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Figure 5. Relative abundance of gut microbiota-based prediction on the clinical sleep parameter by artificial neuron network (ANN). Based on species data, ANN was established to predict clinical sleep parameter with optimized parameter including layers, neuron number, learning rate, dropout rate, and activation function in 5-fold cross validation. WASO, Wake after sleep onset; ESS, Epworth Sleepiness Scale; HAMA, Hamilton Anxiety Rating Scale; HAMD, Hamilton Depression Rating Scale; ISI, Insomnia Severity Index; PSQ, Pittsburgh Sleep Quality Index; REM, Rapid eye movement; N1, Non-rapid eye movement stage 1; N2, Non-rapid eye movement stage 2; N3, Non-rapid eye movement stage 3.

Discussion

Insomnia disorder as a common clinical symptom is a critical part of sleep disorder (Panossian and Avidan, 2009). It is often accompanied by excessive arousal and sleep debt, which always lead to adverse impacts such as mental or physical fatigue. From the statistics of more than 50 epidemiological studies, the prevalence of insomnia symptoms was estimated at 10∼48% (Ohayon, 2002). Insomnia disorder is functionally linked to cardiovascular and nervous system diseases (Javaheri and Redline, 2017; Tobaldini et al., 2017). The classic hypothesis is Spielman’s 3P Model including predisposing, precipitating and perpetuating factors (Spielman et al., 1987). Recently, it has been reported that the hypothalamic–pituitary–adrenal axis (HPA) may contribute to the incidence of insomnia (Levenson et al., 2015). Moreover, in 2017 a genome-wide association study (GWAS) identified risk genomic loci and genes that are associated with the incidence of insomnia, and suggested that insomnia is highly polygenic (Hammerschlag et al., 2017). However, none of these studies provided a mechanistic interpretation of the causes or even objective approaches for insomnia diagnosis. Here, our study is first to comprehensively compare the gut microbiota between insomnia patients and healthy individuals. With these data, we established a robust statistical prediction model to utilize the relative abundance of the gut microbiota to distinguish insomnia patients from the normal population and to estimate levels of sleep quality through the novel bioinformatics technology and machine learning algorithm.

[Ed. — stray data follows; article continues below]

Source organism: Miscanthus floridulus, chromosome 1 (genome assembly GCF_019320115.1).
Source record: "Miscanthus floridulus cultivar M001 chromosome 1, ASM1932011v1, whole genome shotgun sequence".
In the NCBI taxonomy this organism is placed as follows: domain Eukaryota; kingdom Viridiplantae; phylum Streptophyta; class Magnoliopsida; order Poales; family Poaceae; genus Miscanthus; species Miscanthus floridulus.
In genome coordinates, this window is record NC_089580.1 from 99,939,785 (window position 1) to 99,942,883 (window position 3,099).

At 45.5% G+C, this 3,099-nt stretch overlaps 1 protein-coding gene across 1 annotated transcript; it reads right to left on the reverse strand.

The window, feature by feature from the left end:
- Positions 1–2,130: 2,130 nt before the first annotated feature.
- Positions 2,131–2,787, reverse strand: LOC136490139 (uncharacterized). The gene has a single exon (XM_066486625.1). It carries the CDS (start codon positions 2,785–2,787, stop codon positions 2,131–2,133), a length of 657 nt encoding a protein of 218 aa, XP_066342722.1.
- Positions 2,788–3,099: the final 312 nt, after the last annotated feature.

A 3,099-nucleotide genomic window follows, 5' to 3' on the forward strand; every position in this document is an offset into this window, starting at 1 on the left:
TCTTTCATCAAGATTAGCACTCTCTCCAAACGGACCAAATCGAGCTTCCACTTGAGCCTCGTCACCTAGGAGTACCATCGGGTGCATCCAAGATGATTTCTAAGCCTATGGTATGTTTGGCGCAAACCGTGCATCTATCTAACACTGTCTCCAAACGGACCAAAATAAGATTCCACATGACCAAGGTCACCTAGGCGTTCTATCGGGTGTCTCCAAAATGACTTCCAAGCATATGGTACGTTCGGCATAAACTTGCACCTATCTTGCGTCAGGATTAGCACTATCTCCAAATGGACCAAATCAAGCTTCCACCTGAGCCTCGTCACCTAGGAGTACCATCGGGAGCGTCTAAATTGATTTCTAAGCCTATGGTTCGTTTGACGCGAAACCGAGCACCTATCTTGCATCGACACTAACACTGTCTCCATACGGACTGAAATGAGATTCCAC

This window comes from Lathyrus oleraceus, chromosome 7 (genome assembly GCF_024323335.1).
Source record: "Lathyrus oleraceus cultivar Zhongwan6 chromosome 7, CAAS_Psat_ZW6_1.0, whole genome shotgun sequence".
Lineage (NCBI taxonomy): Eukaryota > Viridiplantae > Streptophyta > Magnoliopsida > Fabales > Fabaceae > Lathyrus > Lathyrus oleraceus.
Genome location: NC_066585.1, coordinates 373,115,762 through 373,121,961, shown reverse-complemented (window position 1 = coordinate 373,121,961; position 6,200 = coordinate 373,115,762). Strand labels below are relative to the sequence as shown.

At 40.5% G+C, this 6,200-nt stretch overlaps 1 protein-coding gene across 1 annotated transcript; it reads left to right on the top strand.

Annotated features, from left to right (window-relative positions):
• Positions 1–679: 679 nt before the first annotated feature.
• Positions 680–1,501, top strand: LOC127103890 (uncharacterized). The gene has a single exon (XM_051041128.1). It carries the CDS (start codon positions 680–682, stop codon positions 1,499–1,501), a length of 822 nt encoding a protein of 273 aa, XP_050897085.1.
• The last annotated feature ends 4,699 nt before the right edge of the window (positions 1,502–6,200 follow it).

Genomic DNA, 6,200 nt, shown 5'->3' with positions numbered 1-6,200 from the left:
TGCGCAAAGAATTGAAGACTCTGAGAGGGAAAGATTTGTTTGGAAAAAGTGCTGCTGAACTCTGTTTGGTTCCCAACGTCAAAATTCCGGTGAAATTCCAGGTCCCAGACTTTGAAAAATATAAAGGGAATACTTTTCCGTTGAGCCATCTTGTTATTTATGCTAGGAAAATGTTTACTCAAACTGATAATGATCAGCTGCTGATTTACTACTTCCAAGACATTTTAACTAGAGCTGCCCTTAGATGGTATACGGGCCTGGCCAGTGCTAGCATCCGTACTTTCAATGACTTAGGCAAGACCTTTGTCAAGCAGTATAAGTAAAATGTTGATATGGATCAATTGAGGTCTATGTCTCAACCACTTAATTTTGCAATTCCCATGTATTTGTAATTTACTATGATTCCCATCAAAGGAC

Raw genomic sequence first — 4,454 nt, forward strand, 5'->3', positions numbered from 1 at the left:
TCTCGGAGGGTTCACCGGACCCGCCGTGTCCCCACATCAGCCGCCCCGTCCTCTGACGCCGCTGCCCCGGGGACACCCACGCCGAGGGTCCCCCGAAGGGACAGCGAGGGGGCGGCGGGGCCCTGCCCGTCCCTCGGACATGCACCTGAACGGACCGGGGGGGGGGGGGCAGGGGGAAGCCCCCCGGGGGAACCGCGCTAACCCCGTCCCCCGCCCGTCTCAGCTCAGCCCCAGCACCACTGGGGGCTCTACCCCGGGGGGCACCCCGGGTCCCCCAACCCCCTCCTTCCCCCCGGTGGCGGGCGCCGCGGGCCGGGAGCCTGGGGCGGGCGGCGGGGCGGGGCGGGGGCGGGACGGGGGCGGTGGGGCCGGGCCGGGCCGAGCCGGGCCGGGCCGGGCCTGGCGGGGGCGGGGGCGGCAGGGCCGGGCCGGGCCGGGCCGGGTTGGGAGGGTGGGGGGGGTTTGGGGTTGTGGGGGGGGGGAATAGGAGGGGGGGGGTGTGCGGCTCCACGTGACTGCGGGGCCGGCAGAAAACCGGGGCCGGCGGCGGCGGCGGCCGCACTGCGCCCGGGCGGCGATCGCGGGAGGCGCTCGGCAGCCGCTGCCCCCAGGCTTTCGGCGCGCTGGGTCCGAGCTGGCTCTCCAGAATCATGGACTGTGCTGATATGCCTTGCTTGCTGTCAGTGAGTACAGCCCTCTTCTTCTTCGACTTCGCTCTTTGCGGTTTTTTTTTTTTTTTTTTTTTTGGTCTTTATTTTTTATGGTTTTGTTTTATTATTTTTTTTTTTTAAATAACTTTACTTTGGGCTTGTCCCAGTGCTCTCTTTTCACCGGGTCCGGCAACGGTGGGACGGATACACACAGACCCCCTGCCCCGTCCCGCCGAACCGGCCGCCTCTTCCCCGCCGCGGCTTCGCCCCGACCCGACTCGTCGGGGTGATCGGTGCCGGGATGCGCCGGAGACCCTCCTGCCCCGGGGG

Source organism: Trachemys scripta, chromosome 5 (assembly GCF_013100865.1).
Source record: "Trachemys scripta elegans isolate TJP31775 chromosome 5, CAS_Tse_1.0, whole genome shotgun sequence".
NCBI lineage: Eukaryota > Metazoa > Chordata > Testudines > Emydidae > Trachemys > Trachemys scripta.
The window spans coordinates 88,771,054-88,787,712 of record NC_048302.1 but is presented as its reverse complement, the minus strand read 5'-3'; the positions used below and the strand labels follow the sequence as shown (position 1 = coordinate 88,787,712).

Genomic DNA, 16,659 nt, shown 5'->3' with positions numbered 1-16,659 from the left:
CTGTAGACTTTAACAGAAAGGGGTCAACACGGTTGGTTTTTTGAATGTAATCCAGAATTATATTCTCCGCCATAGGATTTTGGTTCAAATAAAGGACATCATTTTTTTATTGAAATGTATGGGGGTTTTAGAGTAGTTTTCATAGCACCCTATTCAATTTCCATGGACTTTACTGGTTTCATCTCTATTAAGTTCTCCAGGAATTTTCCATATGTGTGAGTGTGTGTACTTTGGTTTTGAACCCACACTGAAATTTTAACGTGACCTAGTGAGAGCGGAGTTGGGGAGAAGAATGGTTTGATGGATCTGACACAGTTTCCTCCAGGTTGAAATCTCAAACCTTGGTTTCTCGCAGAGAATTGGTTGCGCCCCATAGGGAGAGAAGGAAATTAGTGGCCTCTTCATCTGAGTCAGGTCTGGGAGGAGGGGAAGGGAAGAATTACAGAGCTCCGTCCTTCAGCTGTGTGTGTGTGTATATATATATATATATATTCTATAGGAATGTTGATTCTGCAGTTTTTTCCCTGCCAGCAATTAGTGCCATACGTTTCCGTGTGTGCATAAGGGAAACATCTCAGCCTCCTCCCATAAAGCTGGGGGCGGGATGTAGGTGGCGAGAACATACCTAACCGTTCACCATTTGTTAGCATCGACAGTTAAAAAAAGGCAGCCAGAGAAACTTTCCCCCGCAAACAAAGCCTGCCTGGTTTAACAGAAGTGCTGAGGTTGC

The unhealthy shift of gut microbiota, also called dysbiosis, is associated with various metabolic diseases such as obesity, type II diabetes, hypertension and cardiovascular diseases (Clarke et al., 2014; Kristensen et al., 2016; Adnan et al., 2017; Sun et al., 2018). In this study, we demonstrated that α- and β-diversity of the gut microbiota in insomnia patients is significantly altered. Meanwhile, by comparing the difference of the relative abundance between insomnia and healthy individuals, we identified that Bacteroidetes are the dominant taxa in the insomnia group, while Firmicutes and Proteobacteria were enriched in the normal group, resulting in a decreased ratio of Firmicutes/Bacteroidetes. Our results are different from observations made in previous studies in individuals with sleep deprivation or restriction. In their studies, the F/B ratio shows either no change or is increased after partial sleep deprivation (Benedict et al., 2016; Bushman et al., 2017). This discrepancy with respect to the change over the F/B ratio may be due to the difference regarding the clinical definition between sleep restriction/deprivation and insomnia. Sleep deprivation or restriction is not considered to be a specific disease, but rather a result of a wide range of interruption from external environmental factors. It is worth mentioning that although subjects in previous study followed strict experimental protocol, they not only had ad libitum access to food/drink throughout the experiment, but also were allowed to read, play video or board games, watch television, and interact with laboratory staff to help remain awake (Bushman et al., 2017). These environmental factors may contribute to variation in the gut microbiota, which leads to difficulty in interpreting the results. Compared to those with sleep deprivation, patients with insomnia who do not have externally imposed restrictions on the opportunity to sleep still have trouble falling asleep, staying asleep, or waking too early, resulting in daytime impairment (Brown, 2005). Our study demonstrated that although insomnia and sleep deprivation may result in similar reductions on sleep length in most cases, they may lead to different consequences regarding the dysbiosis of the gut microbiota. In addition, this ratio change is also reported in different life stages and pathological circumstances. A study looks into the ratio of F/B between adults and elders, suggesting that a higher ratio in the adult gut is observed, while it starts to decrease in individuals undergoing aging (Doré et al., 2009). Alteration of the F/B ratio is also observed in those with metabolic diseases, such as obesity (Turnbaugh et al., 2006; Koliada et al., 2017) and type II diabetes (Vogensen et al., 2010). Furthermore, our BugBase-based phenotypical prediction also demonstrated that the insomnia group was enriched with bacterial taxa to be potentially pathogenic. This may link the insomnia-related sleep disorder population with high potential disease development and progression, as more evidence has proved that chronic sleep disorder is associated with a multitude of health conditions and even systemic metabolic disorder (Van Cauter et al., 2008).